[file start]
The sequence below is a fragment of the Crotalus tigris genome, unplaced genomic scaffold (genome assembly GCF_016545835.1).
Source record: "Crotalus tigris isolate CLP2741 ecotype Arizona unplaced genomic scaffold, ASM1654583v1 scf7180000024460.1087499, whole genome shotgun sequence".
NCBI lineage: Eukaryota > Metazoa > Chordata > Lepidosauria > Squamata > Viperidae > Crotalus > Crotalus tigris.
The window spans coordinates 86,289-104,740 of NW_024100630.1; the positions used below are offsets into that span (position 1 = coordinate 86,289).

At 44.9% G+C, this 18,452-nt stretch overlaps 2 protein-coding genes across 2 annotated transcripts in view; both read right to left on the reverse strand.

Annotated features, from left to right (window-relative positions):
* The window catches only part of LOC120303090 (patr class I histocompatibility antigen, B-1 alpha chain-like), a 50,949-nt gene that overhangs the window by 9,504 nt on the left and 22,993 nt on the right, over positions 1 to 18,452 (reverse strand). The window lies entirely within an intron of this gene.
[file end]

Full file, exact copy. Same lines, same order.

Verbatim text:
The sequence below is a fragment of the Crotalus tigris genome, unplaced genomic scaffold (genome assembly GCF_016545835.1).
Source record: "Crotalus tigris isolate CLP2741 ecotype Arizona unplaced genomic scaffold, ASM1654583v1 scf7180000024460.1087499, whole genome shotgun sequence".
NCBI lineage: Eukaryota > Metazoa > Chordata > Lepidosauria > Squamata > Viperidae > Crotalus > Crotalus tigris.
The window spans coordinates 86,289-104,740 of NW_024100630.1; the positions used below are offsets into that span (position 1 = coordinate 86,289).

At 44.9% G+C, this 18,452-nt stretch overlaps 2 protein-coding genes across 2 annotated transcripts in view; both read right to left on the reverse strand.

Annotated features, from left to right (window-relative positions):
* The window catches only part of LOC120303090 (patr class I histocompatibility antigen, B-1 alpha chain-like), a 50,949-nt gene that overhangs the window by 9,504 nt on the left and 22,993 nt on the right, over positions 1 to 18,452 (reverse strand). The window lies entirely within an intron of this gene.